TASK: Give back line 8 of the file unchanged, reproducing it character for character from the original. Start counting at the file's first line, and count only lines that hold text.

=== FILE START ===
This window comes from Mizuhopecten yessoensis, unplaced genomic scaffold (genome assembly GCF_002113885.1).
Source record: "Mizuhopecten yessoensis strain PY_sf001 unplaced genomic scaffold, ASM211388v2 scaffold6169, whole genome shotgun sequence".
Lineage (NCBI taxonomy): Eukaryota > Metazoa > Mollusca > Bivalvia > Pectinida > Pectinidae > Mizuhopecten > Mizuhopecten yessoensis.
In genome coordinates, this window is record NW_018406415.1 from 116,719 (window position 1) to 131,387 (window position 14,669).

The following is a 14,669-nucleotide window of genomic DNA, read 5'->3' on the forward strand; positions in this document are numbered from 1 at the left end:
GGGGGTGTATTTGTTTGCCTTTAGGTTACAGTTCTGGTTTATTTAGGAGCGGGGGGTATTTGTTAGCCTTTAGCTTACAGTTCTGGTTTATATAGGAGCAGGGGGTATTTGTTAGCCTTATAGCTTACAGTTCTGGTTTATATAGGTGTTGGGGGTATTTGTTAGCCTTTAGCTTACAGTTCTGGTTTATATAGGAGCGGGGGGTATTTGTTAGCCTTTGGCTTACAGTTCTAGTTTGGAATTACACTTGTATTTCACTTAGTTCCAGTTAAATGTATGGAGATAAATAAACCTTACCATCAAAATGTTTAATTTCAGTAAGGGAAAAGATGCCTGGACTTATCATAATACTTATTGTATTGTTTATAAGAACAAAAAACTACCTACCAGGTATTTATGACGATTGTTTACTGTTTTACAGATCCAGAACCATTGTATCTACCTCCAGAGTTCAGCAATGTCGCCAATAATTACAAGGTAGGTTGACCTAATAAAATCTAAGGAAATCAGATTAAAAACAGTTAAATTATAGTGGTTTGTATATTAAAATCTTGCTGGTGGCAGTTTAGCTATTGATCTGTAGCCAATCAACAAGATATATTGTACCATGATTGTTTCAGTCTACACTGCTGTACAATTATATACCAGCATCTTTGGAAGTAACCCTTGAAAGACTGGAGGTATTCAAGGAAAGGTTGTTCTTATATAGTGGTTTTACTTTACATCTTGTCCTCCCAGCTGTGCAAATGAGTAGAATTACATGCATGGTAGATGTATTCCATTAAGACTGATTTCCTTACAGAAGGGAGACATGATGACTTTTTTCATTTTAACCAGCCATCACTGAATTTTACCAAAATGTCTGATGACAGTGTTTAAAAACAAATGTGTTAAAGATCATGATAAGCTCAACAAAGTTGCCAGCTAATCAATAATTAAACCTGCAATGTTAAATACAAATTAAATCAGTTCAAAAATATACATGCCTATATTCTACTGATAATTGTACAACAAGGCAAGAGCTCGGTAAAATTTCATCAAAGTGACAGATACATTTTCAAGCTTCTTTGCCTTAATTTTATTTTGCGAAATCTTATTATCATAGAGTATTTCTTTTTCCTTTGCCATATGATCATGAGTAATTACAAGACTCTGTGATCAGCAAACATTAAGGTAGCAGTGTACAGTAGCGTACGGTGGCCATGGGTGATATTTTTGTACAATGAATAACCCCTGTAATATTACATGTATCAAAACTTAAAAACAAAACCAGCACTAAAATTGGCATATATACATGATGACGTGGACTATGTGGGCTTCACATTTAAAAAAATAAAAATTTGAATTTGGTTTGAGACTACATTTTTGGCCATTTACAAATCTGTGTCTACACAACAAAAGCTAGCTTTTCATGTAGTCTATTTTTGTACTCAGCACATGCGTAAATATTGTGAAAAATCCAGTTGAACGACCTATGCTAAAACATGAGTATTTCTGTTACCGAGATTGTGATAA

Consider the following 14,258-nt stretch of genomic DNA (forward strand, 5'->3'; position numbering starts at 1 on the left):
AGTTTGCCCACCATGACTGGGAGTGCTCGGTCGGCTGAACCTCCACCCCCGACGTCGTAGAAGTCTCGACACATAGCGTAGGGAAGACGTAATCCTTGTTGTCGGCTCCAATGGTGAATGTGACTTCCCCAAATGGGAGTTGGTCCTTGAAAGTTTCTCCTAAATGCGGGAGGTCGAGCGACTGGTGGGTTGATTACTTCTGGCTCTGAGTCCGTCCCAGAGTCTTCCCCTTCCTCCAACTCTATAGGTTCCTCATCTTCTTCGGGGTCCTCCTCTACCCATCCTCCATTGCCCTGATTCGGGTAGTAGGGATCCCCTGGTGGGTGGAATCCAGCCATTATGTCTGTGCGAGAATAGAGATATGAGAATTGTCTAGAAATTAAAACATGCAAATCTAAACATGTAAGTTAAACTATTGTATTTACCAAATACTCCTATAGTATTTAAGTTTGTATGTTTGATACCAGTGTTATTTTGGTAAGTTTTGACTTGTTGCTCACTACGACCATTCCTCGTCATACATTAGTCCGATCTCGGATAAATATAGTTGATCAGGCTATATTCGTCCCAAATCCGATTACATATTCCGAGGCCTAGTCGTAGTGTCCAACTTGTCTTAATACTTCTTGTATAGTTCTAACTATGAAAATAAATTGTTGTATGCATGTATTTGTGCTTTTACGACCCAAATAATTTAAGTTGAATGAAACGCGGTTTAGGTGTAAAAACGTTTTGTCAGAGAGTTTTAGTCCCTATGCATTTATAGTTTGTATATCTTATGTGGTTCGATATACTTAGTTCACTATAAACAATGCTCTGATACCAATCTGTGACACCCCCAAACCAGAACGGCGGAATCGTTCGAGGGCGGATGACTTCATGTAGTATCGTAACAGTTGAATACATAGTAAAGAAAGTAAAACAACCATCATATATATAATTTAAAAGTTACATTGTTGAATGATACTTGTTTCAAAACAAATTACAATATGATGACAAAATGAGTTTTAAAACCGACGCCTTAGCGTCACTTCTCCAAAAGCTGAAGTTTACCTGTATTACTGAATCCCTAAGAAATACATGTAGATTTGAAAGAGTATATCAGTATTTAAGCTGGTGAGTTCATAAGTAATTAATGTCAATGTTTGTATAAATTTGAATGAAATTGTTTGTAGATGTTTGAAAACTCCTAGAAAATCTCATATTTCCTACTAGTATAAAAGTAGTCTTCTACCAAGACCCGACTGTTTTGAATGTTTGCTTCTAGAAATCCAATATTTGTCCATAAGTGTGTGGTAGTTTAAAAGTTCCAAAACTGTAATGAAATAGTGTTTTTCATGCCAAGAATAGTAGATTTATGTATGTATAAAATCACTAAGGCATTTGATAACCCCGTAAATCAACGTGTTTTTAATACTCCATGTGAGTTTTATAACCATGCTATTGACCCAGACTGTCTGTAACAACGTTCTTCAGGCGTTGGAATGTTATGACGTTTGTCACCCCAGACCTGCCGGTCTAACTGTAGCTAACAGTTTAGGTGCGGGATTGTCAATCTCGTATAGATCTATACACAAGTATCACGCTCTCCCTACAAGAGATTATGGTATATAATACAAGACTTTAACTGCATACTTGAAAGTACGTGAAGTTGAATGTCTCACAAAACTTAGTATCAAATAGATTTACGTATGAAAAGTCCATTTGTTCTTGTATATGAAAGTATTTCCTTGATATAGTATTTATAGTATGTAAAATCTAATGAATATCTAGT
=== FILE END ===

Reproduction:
AGTTTGCCCACCATGACTGGGAGTGCTCGGTCGGCTGAACCTCCACCCCCGACGTCGTAGAAGTCTCGACACATAGCGTAGGGAAGACGTAATCCTTGTTGTCGGCTCCAATGGTGAATGTGACTTCCCCAAATGGGAGTTGGTCCTTGAAAGTTTCTCCTAAATGCGGGAGGTCGAGCGACTGGTGGGTTGATTACTTCTGGCTCTGAGTCCGTCCCAGAGTCTTCCCCTTCCTCCAACTCTATAGGTTCCTCATCTTCTTCGGGGTCCTCCTCTACCCATCCTCCATTGCCCTGATTCGGGTAGTAGGGATCCCCTGGTGGGTGGAATCCAGCCATTATGTCTGTGCGAGAATAGAGATATGAGAATTGTCTAGAAATTAAAACATGCAAATCTAAACATGTAAGTTAAACTATTGTATTTACCAAATACTCCTATAGTATTTAAGTTTGTATGTTTGATACCAGTGTTATTTTGGTAAGTTTTGACTTGTTGCTCACTACGACCATTCCTCGTCATACATTAGTCCGATCTCGGATAAATATAGTTGATCAGGCTATATTCGTCCCAAATCCGATTACATATTCCGAGGCCTAGTCGTAGTGTCCAACTTGTCTTAATACTTCTTGTATAGTTCTAACTATGAAAATAAATTGTTGTATGCATGTATTTGTGCTTTTACGACCCAAATAATTTAAGTTGAATGAAACGCGGTTTAGGTGTAAAAACGTTTTGTCAGAGAGTTTTAGTCCCTATGCATTTATAGTTTGTATATCTTATGTGGTTCGATATACTTAGTTCACTATAAACAATGCTCTGATACCAATCTGTGACACCCCCAAACCAGAACGGCGGAATCGTTCGAGGGCGGATGACTTCATGTAGTATCGTAACAGTTGAATACATAGTAAAGAAAGTAAAACAACCATCATATATATAATTTAAAAGTTACATTGTTGAATGATACTTGTTTCAAAACAAATTACAATATGATGACAAAATGAGTTTTAAAACCGACGCCTTAGCGTCACTTCTCCAAAAGCTGAAGTTTACCTGTATTACTGAATCCCTAAGAAATACATGTAGATTTGAAAGAGTATATCAGTATTTAAGCTGGTGAGTTCATAAGTAATTAATGTCAATGTTTGTATAAATTTGAATGAAATTGTTTGTAGATGTTTGAAAACTCCTAGAAAATCTCATATTTCCTACTAGTATAAAAGTAGTCTTCTACCAAGACCCGACTGTTTTGAATGTTTGCTTCTAGAAATCCAATATTTGTCCATAAGTGTGTGGTAGTTTAAAAGTTCCAAAACTGTAATGAAATAGTGTTTTTCATGCCAAGAATAGTAGATTTATGTATGTATAAAATCACTAAGGCATTTGATAACCCCGTAAATCAACGTGTTTTTAATACTCCATGTGAGTTTTATAACCATGCTATTGACCCAGACTGTCTGTAACAACGTTCTTCAGGCGTTGGAATGTTATGACGTTTGTCACCCCAGACCTGCCGGTCTAACTGTAGCTAACAGTTTAGGTGCGGGATTGTCAATCTCGTATAGATCTATACACAAGTATCACGCTCTCCCTACAAGAGATTATGGTATATAATACAAGACTTTAACTGCATACTTGAAAGTACGTGAAGTTGAATGTCTCACAAAACTTAGTATCAAATAGATTTACGTATGAAAAGTCCATTTGTTCTTGTATATGAAAGTATTTCCTTGATATAGTATTTATAGTATGTAAAATCTAATGAATATCTAGT